26 drug makers accused of price fixing on generics

26 drug makers accused of price fixing on generics
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Attorneys general from nearly every state are accusing 26 drug manufacturers of conspiring to raise prices on generic drugs used by millions of people.

The massive lawsuit filed on Wednesday, which also names Washington, D.C., and several U.S. territories as plaintiffs, accuses the companies of fixing prices on a wide range of drugs from the popular attention-deficit hyperactivity disorder (ADHD) medication Ritalin to others meant to treat acne.

Several larger manufacturers named in the suit including Pfizer, Novartis and Mylan rejected claims of illegal price fixing in statements to Reuters. A spokesperson for Novartis said that despite a major settlement the company paid with the Justice Department in March, the evidence “do[es] not support the vast, systemic conspiracy the states allege.”

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The 543-page lawsuit was filed in Connecticut and names 10 executives at the companies as individual defendants accused of perpetrating the scheme. Between 2009 and 2016, the companies allegedly made secret agreements to drive down competition on generic drugs while simultaneously raising prices.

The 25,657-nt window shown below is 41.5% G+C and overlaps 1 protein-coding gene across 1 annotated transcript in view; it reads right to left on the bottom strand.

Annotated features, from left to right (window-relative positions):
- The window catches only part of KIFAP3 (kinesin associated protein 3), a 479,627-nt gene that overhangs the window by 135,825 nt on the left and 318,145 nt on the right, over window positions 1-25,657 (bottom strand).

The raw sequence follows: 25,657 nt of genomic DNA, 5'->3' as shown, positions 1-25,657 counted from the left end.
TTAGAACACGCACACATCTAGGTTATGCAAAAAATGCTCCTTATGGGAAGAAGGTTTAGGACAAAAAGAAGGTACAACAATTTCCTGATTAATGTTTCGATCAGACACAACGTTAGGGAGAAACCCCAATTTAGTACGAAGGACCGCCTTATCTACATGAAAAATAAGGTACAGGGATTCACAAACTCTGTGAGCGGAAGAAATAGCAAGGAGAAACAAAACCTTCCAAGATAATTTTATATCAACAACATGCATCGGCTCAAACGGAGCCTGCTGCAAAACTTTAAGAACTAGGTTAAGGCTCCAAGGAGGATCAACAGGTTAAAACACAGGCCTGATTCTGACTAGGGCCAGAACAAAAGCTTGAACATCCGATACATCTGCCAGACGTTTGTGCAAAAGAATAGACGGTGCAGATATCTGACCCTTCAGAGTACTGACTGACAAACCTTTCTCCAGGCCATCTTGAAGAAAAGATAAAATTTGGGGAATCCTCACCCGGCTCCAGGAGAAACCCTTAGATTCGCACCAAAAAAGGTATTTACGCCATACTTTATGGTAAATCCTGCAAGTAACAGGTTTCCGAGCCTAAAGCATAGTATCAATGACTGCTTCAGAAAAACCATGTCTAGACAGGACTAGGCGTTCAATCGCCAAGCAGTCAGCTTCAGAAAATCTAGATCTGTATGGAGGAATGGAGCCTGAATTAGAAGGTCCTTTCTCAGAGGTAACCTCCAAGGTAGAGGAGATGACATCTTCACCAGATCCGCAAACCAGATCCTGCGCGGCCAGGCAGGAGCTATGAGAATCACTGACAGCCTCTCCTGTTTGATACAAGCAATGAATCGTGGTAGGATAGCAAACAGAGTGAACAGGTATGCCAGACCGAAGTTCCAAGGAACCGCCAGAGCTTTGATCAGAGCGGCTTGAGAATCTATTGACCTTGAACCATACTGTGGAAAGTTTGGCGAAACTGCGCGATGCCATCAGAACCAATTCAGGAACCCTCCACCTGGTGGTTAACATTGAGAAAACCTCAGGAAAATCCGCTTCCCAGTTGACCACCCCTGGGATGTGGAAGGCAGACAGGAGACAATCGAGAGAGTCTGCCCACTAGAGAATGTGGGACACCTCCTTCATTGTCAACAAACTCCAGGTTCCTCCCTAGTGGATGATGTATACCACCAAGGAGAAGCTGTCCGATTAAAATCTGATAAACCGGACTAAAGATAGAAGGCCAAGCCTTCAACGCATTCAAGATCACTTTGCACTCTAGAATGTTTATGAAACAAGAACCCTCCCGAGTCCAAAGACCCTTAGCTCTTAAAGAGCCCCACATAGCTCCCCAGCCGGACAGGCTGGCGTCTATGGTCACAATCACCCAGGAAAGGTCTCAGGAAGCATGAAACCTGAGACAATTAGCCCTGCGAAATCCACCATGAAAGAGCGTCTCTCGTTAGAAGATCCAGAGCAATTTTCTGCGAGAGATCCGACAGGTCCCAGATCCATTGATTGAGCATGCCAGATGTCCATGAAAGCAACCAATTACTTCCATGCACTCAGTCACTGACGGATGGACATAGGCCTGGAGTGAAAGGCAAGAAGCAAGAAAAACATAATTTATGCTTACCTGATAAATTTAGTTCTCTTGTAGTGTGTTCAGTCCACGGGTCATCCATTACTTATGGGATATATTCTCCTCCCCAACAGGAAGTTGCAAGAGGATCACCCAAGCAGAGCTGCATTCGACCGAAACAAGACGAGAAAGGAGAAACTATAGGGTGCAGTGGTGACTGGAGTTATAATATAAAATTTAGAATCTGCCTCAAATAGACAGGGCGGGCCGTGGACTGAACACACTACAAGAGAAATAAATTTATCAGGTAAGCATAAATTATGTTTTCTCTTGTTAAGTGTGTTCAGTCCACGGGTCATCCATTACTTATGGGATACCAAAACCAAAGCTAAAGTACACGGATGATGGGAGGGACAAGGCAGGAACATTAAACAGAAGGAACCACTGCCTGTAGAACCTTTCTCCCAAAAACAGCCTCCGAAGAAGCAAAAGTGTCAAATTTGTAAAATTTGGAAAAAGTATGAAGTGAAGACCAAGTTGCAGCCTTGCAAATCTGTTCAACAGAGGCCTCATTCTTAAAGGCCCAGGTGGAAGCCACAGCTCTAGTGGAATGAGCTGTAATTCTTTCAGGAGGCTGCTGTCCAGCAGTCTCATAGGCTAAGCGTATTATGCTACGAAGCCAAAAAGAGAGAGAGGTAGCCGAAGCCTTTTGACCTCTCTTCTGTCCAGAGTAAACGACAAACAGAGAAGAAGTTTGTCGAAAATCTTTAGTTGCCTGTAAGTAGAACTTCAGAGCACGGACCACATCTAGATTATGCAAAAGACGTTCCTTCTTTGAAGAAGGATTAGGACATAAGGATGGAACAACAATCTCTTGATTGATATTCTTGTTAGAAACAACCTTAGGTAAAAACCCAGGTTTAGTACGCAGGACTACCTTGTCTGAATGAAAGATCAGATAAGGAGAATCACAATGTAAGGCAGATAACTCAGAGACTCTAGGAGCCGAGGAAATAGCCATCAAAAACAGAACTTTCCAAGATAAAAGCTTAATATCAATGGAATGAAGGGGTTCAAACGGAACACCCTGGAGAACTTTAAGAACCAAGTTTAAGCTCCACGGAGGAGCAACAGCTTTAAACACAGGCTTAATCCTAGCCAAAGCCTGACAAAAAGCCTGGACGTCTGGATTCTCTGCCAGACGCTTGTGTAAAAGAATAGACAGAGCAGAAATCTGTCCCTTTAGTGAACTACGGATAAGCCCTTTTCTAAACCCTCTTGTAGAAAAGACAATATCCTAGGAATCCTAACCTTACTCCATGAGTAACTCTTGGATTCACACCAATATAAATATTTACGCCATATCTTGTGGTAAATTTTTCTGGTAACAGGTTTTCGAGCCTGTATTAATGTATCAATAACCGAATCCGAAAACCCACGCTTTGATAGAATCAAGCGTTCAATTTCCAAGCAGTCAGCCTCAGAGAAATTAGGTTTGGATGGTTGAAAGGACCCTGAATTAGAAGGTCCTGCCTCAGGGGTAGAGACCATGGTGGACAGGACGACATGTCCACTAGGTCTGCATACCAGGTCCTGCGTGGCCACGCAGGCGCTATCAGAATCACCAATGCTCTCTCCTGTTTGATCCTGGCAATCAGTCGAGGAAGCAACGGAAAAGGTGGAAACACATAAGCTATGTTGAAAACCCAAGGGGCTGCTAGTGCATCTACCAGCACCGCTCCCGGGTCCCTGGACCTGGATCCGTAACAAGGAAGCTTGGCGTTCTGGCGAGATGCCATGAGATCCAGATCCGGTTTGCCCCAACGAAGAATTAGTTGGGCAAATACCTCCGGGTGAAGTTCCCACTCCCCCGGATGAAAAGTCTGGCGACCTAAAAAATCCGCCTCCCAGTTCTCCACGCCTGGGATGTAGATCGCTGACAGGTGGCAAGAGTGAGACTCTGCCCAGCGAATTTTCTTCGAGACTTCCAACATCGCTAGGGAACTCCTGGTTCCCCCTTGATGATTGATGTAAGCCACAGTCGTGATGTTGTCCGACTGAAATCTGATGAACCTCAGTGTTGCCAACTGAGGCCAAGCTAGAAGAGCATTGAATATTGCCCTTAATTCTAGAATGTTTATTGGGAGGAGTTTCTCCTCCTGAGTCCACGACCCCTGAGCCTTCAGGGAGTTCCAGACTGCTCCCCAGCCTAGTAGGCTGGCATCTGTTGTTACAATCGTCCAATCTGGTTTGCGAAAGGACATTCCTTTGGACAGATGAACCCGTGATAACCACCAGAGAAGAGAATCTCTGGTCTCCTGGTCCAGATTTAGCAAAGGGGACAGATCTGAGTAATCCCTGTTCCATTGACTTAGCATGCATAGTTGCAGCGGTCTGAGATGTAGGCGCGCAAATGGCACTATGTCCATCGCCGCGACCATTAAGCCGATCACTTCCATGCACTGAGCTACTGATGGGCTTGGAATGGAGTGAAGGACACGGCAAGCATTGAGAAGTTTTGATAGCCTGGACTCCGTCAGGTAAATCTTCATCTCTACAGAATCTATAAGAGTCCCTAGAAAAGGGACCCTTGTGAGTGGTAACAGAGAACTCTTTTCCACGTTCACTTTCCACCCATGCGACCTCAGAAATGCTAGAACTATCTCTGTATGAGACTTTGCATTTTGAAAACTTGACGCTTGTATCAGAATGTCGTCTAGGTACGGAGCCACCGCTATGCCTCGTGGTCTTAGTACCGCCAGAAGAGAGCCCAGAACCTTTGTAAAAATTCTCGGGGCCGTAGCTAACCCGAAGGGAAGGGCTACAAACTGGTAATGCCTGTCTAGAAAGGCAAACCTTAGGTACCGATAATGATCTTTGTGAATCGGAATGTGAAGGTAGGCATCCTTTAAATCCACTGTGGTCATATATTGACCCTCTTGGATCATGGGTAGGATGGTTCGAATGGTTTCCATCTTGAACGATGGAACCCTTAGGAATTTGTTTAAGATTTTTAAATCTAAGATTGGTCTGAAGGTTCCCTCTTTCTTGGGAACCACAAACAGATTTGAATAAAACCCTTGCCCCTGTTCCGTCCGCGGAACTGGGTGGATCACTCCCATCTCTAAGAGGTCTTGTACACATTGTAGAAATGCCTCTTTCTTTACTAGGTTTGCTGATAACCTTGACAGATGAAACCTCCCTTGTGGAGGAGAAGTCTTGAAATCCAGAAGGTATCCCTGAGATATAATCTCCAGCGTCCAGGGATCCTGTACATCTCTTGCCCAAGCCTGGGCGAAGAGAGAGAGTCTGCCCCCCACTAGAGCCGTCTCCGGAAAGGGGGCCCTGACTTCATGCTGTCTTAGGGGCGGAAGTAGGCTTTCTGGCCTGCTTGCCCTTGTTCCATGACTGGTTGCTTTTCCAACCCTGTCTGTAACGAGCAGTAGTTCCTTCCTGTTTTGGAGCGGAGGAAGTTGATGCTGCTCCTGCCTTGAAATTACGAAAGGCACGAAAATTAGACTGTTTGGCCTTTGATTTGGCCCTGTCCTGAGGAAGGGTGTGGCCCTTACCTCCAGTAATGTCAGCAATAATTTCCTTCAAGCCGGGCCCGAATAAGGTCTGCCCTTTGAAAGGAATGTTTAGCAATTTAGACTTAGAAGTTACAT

“These generic drug manufacturers perpetrated a multibillion-dollar fraud on the American public so systemic that it has touched nearly every single consumer of topical products. Through phone calls, text messages, emails, corporate conventions, and cozy dinner parties, generic pharmaceutical executives were in constant communication, colluding to fix prices and restrain competition as though it were a standard course of business," Connecticut Attorney General William Tong (D) said in a statement.

"Our case is built on hard evidence from multiple cooperating witnesses, millions of records, and contemporaneous notes that paint an undeniable picture of the largest domestic corporate cartel in our nation’s history. Our investigation is ongoing and expanding, and we will not rest until competition is restored and those responsible are held fully accountable,” he continued.